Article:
The figure includes £51m in revenue for British manufacturers from the 3.7 million cycles sold in 2010 – a rise of 28 per cent on the number sold in 2009.
The gross cycling contribution of £2.9bn for the economy takes into account factors such as bicycle manufacturing, cycle and accessory retail and cycle-related employment.
Published yesterday by broadcaster Sky and British Cycling – when thousands of riders took the streets of Hull for a mass participation cycling event staged by both organisations – the report said every cyclist in the UK has a “gross cycling product” of £233 annually.
Employing around 23,000 people, the UK cycling sector made a £500m employment contribution in 2010, including more than £100m in income tax and National Insurance contributions last year, the report said.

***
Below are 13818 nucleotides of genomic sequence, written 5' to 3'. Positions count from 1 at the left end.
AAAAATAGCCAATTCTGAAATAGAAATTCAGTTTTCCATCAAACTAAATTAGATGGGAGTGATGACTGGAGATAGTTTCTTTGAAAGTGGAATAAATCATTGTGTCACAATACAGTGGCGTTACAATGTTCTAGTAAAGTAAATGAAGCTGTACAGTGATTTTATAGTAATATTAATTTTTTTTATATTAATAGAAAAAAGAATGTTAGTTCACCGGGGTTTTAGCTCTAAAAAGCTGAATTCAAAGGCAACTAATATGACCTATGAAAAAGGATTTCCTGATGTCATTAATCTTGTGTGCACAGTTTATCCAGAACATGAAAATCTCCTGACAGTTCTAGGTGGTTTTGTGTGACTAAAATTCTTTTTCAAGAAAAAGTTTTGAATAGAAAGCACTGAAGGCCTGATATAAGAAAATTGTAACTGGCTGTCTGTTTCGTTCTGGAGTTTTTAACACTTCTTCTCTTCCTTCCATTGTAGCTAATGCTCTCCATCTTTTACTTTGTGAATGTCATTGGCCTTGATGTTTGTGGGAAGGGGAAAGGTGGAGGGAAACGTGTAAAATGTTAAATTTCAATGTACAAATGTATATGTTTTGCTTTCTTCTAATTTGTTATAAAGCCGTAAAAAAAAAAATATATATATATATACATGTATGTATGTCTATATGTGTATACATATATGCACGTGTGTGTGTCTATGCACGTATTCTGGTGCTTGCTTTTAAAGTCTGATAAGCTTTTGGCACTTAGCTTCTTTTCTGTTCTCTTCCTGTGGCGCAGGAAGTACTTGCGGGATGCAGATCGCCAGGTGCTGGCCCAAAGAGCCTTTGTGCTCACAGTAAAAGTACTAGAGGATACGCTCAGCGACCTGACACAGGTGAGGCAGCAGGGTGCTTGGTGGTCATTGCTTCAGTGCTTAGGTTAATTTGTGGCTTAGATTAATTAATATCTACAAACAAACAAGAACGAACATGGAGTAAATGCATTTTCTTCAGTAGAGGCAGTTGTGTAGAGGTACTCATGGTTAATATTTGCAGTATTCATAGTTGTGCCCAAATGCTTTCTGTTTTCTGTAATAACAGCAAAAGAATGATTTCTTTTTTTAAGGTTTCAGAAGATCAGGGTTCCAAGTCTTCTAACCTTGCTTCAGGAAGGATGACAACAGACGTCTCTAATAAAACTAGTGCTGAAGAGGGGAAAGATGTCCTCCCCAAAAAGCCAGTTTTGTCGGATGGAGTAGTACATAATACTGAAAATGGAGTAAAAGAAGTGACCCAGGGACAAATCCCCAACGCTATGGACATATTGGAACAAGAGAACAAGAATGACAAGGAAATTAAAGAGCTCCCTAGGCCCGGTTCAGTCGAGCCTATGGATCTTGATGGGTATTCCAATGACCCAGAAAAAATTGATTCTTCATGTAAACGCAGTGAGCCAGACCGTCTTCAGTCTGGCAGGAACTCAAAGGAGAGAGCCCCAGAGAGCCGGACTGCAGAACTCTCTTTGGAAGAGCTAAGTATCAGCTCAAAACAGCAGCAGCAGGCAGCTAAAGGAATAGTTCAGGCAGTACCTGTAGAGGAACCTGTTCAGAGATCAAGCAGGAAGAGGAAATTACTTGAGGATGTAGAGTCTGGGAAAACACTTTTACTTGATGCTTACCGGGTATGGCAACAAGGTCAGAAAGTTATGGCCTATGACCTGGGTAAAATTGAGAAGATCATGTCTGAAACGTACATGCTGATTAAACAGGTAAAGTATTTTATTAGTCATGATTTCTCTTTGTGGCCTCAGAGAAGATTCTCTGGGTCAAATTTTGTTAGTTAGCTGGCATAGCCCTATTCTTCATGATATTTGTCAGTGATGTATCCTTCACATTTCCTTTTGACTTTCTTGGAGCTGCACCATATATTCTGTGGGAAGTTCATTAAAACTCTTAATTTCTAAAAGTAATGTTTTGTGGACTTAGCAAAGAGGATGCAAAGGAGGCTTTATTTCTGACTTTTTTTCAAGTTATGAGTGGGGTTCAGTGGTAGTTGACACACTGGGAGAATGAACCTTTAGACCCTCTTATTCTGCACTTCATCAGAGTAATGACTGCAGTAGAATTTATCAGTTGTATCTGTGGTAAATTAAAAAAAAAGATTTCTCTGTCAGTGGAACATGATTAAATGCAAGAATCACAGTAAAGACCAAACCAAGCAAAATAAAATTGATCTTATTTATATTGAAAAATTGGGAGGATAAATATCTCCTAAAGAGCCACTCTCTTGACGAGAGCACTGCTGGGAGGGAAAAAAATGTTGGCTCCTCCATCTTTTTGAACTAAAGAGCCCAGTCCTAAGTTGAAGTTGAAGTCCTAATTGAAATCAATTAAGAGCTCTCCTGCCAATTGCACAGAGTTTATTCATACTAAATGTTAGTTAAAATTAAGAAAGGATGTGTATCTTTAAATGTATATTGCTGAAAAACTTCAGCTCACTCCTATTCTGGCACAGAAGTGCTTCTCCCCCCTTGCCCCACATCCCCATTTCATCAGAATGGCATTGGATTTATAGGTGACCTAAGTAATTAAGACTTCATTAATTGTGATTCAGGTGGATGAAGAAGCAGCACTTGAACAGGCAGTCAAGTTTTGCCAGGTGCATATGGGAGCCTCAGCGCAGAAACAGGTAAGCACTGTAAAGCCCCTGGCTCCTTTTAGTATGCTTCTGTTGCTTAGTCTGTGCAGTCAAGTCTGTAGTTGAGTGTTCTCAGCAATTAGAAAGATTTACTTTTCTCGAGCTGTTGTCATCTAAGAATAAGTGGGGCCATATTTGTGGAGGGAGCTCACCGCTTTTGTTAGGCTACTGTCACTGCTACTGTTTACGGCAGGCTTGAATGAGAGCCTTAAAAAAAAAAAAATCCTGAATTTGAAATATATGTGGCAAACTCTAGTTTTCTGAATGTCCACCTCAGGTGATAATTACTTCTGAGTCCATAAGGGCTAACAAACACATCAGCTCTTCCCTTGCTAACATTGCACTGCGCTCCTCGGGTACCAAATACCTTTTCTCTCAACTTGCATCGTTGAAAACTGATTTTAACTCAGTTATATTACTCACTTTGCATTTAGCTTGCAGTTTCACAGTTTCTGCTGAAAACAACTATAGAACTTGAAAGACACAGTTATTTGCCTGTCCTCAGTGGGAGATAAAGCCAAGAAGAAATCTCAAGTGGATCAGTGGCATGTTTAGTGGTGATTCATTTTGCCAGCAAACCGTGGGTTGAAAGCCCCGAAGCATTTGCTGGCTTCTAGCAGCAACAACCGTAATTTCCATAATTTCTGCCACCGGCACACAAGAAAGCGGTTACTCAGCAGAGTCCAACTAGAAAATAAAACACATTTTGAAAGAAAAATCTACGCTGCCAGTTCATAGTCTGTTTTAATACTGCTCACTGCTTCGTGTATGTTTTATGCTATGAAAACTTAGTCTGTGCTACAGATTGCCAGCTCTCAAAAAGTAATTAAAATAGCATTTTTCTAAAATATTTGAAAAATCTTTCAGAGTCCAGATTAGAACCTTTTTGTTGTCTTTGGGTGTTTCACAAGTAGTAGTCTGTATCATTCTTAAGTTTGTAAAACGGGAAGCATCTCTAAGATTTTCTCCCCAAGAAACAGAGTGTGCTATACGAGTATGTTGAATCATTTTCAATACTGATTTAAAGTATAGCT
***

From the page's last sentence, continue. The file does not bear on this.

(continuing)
A total of 208 million cycle journeys were made in 2010, with a net addition of 1.3 million more cyclists taking to their bikes compared to the previous year, bringing the total to 13 million.
Of these new cyclists, half a million are now cycling regularly. New cyclists alone contributed £685m to the UK economy, with existing regular cyclists representing a total market value of £635m.
The report also showed that regular cyclists take 7.4 sick days per year, compared with 8.7 for non-cyclists, saving around £128m through reduced absenteeism, with projected savings of £2bn over the next 10 years.
Dr Alexander Grous, who conducted the research, said: “The good news is that structural, economic, social and health factors seem finally to have created a true step- change in the UK’s cycling scene.”
A survey by the National Lottery published today described Hull as the “cycling capital of the UK”.
The research, which examined the nation’s exercise habits, found that people in the Hull area were more likely to get on their bikes for exercise than those in other cities. A total of 26 per cent of adults living in or near Hull cycle regularly, compared to the national average of just 10 per cent.